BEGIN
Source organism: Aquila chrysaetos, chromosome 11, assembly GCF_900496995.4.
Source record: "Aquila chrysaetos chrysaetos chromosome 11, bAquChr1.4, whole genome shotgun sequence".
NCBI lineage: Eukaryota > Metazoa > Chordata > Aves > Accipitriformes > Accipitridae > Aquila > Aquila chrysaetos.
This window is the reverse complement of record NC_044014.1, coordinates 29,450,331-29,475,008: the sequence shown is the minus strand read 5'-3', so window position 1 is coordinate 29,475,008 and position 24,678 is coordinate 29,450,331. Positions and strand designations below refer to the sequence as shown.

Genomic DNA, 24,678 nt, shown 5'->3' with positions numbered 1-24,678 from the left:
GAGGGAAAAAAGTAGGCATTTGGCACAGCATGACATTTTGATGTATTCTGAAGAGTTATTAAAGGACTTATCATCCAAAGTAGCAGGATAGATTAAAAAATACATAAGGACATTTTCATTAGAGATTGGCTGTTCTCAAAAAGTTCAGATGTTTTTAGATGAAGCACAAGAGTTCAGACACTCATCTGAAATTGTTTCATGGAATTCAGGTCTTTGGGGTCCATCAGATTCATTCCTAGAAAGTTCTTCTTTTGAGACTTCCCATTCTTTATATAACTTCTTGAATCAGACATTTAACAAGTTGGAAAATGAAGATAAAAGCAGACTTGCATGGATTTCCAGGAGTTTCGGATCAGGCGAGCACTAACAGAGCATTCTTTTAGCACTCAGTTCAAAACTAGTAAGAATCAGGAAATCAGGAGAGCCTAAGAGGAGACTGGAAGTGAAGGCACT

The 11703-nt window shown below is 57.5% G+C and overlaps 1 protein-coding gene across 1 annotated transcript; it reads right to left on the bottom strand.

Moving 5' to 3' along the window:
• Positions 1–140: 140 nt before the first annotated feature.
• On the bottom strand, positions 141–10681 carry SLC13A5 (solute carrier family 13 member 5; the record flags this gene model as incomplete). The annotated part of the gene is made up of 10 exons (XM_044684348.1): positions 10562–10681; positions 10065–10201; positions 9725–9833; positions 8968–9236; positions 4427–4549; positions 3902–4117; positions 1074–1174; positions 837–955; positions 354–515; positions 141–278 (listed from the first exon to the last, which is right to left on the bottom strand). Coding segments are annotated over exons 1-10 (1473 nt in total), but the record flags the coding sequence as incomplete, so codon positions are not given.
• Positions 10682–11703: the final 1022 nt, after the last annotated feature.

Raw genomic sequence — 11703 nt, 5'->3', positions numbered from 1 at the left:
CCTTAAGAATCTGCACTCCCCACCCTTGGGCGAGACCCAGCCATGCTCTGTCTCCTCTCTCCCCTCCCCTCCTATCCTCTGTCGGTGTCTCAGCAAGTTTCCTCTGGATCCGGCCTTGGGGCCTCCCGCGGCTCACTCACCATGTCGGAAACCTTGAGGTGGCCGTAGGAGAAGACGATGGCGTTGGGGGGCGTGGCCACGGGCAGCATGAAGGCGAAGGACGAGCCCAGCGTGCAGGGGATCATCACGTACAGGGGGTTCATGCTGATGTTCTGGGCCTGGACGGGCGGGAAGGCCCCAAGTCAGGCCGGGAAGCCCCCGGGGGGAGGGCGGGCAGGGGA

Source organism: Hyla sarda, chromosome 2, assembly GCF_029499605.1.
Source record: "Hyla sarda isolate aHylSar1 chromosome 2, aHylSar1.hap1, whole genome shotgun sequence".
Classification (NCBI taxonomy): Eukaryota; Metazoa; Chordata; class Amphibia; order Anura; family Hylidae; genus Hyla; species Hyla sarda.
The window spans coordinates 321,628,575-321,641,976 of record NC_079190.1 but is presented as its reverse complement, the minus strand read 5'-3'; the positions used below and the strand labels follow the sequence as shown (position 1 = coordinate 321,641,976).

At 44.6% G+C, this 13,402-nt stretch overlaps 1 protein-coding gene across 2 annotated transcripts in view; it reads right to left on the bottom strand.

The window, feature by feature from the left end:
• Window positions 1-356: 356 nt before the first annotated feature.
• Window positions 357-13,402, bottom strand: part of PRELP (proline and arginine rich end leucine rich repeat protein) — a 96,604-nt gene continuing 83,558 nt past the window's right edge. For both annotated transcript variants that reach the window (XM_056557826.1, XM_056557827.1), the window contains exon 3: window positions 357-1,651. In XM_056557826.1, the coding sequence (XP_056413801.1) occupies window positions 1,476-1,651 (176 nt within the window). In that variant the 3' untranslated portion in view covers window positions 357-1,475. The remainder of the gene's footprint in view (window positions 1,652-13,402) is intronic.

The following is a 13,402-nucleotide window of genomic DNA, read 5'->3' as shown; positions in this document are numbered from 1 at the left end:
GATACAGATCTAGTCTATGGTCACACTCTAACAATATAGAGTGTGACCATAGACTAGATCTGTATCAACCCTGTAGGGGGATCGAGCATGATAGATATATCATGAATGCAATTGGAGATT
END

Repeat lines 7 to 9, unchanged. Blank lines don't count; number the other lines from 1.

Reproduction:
The 11703-nt window shown below is 57.5% G+C and overlaps 1 protein-coding gene across 1 annotated transcript; it reads right to left on the bottom strand.

Moving 5' to 3' along the window:
• Positions 1–140: 140 nt before the first annotated feature.